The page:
$2.1 million loan will help fund expansion of one of Bolivia’s biggest sesame seed exporters to benefit 2,200 small farmers in Santa Cruz region
The Inter-American Development Bank (IDB) approved a $2.1 million loan to finance the expansion of Alimentos Naturales LATCO International S.A., one of Bolivia ’s largest sesame seed exporters, a project that is expected to benefit 2,200 small sesame farmers in the Santa Cruz region.
The project will allow LATCO to provide financing and training for small sesame farmers already in its supply chain to expand production of organic sesame seeds as well as incorporate new families into the company’s supply chain.
“This project will enable small farmers to increase productivity and expand output, providing an important opportunity for them to gradually rise above extreme poverty.” said Agustín Zamora, the IDB team leader for the project. Currently, the majority of the families in LATCO’s supply chain are of indigenous origin and live below the national poverty line.
Greater sesame seed supply will allow LATCO to develop new value-added product lines; including sesame paste, oil and flour; as well as expand its exports. The IDB loan will also finance the infrastructure and machinery for these new lines and the construction of a new international distribution center, where products will be properly fractioned and stored, improving the company’s export logistics.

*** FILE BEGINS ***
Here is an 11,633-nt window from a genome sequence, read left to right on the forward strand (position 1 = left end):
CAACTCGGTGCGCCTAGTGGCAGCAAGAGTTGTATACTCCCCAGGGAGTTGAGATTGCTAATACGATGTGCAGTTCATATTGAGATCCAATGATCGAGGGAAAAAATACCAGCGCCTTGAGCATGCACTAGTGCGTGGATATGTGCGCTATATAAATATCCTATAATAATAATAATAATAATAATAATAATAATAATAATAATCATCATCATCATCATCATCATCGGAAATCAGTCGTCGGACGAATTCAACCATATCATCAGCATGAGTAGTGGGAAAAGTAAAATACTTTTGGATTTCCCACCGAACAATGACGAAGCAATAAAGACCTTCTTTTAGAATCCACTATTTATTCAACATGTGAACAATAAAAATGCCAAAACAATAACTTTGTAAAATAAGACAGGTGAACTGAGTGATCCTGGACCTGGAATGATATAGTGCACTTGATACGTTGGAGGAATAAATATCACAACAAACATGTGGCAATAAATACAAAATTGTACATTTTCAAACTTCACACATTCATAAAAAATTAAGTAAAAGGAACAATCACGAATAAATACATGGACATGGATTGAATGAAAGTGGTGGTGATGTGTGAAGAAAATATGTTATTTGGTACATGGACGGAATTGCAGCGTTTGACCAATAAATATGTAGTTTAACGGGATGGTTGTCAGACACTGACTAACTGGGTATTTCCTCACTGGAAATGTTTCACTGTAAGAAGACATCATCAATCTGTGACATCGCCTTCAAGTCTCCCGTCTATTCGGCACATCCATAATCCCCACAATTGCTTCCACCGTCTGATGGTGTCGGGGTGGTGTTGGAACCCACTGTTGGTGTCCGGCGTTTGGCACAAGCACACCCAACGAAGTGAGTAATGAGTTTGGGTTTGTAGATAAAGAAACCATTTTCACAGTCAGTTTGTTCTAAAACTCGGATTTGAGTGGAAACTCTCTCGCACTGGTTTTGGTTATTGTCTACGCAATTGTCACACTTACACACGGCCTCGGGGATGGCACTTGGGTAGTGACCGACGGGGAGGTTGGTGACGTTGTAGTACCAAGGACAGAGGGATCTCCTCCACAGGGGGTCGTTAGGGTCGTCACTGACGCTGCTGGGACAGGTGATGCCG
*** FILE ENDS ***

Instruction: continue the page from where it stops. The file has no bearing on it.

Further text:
The loan was granted by Opportunities of the Majority, the IDB initiative that supports innovative business models that can improve the living conditions and earning opportunities for those at the base of the socioeconomic pyramid in Latin America and the Caribbean. The loan is for a seven-year term, with a two-year grace period and a repayment period of five years.
LATCO, based in Santa Cruz de la Sierra, Bolivia, is a private company that specializes in the organic farming and export of sesame seeds. The company began operations in 2003 and since then it has spurred an increase in sesame production among small farmers in Bolivia. It is currently the main source of income for more than 1,200 families living in 68 impoverished communities in the Santa Cruz region. LATCO currently exports to the Japanese, U.S., German, Dutch, Israeli, and Korean markets, and is exploring the possibility of opening new markets in Argentina, Brazil, Chile, and Peru.